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Faculty of Culture, Creative and Performing Arts

Department of Creative and Performing Arts

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The 8th Annual Kamau Brathwaite Memorial Lecture
05/05/2022
The Department of Cultural Studies invites you to the 8th Kamau Brathwaite Lecture in Cultural Studies entitled "Bridges of Sound: Travelling with Kamau Brathwaite" - An Intergenerational conversation featuring Professor Emeritus Gordon Rohlehr, The University of the West Indies, St. Augustine Campus; and Dr. Christian Campbell, Trinidadian-Bahamian poet, essayist, scholar and cultural critic.  


Gordon Rohlehr (born 20 February 1942) is a Guyana-born scholar and critic of West Indian literature, who is noted for his study of popular culture in the Caribbean, including oral poetry, calypso and cricket. He pioneered the academic and intellectual study of Calypso, tracing its history over several centuries, writing a landmark work entitled Calypso and Society in Pre-Independence Trinidad (1989), and is considered the world's leading authority on its development.  His publications include: Pathfinder: Black Awakening in “The Arrivants” of Edward Kamau Brathwaite (Tunapuna: College Press, 1981); Cultural Resistance and the Guyana State (Casa de las Américas, 1984); Calypso and Society in Pre-Independence Trinidad (Port of Spain, 1990); My Strangled City and Other Essays (Longman Trinidad, 1992); The Shape of That Hurt and Other Essays (Longman Trinidad, 1992); A Scuffling of Islands: Essays on Calypso (Lexicon Trinidad Ltd, 2004); Transgression, Transition, Transformation: Essays in Caribbean Culture (Lexicon, 2007); and Ancestories: Readings of Kamau Brathwaite’s “Ancestors” (Trinidad: Lexicon, 2010) and My Whole Life is Calypso: Essays on Sparrow (2015).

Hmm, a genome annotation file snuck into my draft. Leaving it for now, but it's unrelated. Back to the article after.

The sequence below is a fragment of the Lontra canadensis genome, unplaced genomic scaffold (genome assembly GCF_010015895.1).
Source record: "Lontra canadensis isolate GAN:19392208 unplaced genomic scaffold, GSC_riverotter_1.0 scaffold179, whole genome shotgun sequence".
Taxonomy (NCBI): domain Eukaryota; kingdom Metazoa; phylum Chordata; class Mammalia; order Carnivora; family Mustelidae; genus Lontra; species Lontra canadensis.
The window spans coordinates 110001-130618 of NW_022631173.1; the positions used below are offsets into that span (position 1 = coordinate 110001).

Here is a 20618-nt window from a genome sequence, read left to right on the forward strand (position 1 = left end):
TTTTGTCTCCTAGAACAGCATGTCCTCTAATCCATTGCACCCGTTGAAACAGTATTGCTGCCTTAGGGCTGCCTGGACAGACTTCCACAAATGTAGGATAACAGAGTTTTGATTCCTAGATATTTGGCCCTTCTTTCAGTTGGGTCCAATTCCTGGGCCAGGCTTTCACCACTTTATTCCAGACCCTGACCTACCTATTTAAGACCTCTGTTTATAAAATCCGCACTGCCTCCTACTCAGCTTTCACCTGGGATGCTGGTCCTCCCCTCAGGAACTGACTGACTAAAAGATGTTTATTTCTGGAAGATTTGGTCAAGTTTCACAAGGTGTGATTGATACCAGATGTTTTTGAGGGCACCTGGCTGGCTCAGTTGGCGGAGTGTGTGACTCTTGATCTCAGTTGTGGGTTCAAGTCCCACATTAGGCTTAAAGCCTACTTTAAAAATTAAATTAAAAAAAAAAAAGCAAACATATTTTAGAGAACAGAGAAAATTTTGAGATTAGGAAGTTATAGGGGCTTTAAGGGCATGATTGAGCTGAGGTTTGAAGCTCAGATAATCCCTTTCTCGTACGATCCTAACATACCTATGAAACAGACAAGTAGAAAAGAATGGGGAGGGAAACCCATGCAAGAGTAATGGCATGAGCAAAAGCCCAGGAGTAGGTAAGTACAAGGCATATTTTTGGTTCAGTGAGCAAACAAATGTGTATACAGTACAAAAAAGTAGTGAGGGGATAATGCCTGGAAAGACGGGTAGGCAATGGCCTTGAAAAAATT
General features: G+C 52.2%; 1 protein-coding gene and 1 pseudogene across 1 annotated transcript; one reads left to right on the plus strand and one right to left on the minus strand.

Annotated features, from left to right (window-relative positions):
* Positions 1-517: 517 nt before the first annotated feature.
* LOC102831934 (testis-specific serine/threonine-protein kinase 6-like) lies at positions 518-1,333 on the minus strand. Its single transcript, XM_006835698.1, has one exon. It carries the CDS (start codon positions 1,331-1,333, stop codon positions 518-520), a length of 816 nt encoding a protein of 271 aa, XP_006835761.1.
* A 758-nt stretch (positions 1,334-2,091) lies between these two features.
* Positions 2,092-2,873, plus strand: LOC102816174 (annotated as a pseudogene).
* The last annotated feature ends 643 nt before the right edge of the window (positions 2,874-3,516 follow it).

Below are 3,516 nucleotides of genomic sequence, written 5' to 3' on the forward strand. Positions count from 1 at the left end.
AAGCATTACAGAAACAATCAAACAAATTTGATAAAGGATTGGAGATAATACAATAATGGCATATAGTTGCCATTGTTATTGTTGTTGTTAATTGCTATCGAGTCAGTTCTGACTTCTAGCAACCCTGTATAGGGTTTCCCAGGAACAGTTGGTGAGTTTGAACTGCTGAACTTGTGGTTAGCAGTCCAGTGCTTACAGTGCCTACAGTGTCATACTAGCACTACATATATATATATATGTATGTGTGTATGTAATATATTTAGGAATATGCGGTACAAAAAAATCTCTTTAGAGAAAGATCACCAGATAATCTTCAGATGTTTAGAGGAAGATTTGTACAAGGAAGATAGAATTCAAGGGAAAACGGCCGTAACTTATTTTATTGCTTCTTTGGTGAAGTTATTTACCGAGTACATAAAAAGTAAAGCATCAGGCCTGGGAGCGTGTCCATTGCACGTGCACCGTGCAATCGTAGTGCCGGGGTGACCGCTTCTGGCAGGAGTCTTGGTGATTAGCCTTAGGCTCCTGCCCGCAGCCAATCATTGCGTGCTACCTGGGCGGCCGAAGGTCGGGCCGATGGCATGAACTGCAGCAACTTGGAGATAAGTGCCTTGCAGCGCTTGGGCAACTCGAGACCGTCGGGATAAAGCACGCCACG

Christian Campbell is a Trinidadian Bahamian poet, essayist and scholar. He is the author of the acclaimed poetry collection Running the Dusk (2010), which won the UK’s Aldeburgh Prize and was a finalist for the Forward Prize for the Best First Collection and the Cave Canem Prize among other awards. Running the Dusk was translated into Spanish by Aida Bahr and published in Cuba as Correr el Crepúsculo (2015).  Campbell studied at Balliol College, Oxford as a Rhodes Scholar and his work has been featured and reviewed in The New York Times, The Guardian, Small Axe, The Financial Times and elsewhere. He has received awards and fellowships from the Lannan Foundation, Arvon Foundation, Ford Foundation, Fine Arts Work Center, Bread Loaf Writers Conference and elsewhere, and delivered the annual Derek Walcott Lecture for the Nobel Laureate Festival in St. Lucia. He has contributed to books on visual artists for major exhibits on both sides of the Atlantic and won the Art Writing Award from the Ontario Association of Art Galleries for his work on Jean-Michel Basquiat.